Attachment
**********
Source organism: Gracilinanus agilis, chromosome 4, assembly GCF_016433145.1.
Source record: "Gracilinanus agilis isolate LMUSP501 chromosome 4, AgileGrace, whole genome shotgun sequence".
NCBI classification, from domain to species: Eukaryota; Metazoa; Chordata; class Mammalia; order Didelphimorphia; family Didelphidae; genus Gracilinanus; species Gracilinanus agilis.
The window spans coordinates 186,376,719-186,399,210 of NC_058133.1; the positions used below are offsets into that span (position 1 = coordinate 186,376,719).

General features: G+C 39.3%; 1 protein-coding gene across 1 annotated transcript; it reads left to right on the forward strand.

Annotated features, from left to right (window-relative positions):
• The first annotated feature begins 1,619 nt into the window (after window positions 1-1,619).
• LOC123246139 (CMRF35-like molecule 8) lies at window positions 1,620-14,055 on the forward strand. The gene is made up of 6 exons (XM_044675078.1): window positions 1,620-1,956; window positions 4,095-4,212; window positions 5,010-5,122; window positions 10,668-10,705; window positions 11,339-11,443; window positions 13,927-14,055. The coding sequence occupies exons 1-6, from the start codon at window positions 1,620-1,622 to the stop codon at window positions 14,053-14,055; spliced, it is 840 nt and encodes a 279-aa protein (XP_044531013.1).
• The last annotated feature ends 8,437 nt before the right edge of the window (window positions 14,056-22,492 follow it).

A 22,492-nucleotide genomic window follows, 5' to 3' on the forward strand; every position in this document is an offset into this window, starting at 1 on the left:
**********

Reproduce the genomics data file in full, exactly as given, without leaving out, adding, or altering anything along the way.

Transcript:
Source organism: Gracilinanus agilis, chromosome 4, assembly GCF_016433145.1.
Source record: "Gracilinanus agilis isolate LMUSP501 chromosome 4, AgileGrace, whole genome shotgun sequence".
NCBI classification, from domain to species: Eukaryota; Metazoa; Chordata; class Mammalia; order Didelphimorphia; family Didelphidae; genus Gracilinanus; species Gracilinanus agilis.
The window spans coordinates 186,376,719-186,399,210 of NC_058133.1; the positions used below are offsets into that span (position 1 = coordinate 186,376,719).

General features: G+C 39.3%; 1 protein-coding gene across 1 annotated transcript; it reads left to right on the forward strand.

Annotated features, from left to right (window-relative positions):
• The first annotated feature begins 1,619 nt into the window (after window positions 1-1,619).
• LOC123246139 (CMRF35-like molecule 8) lies at window positions 1,620-14,055 on the forward strand. The gene is made up of 6 exons (XM_044675078.1): window positions 1,620-1,956; window positions 4,095-4,212; window positions 5,010-5,122; window positions 10,668-10,705; window positions 11,339-11,443; window positions 13,927-14,055. The coding sequence occupies exons 1-6, from the start codon at window positions 1,620-1,622 to the stop codon at window positions 14,053-14,055; spliced, it is 840 nt and encodes a 279-aa protein (XP_044531013.1).
• The last annotated feature ends 8,437 nt before the right edge of the window (window positions 14,056-22,492 follow it).

A 22,492-nucleotide genomic window follows, 5' to 3' on the forward strand; every position in this document is an offset into this window, starting at 1 on the left: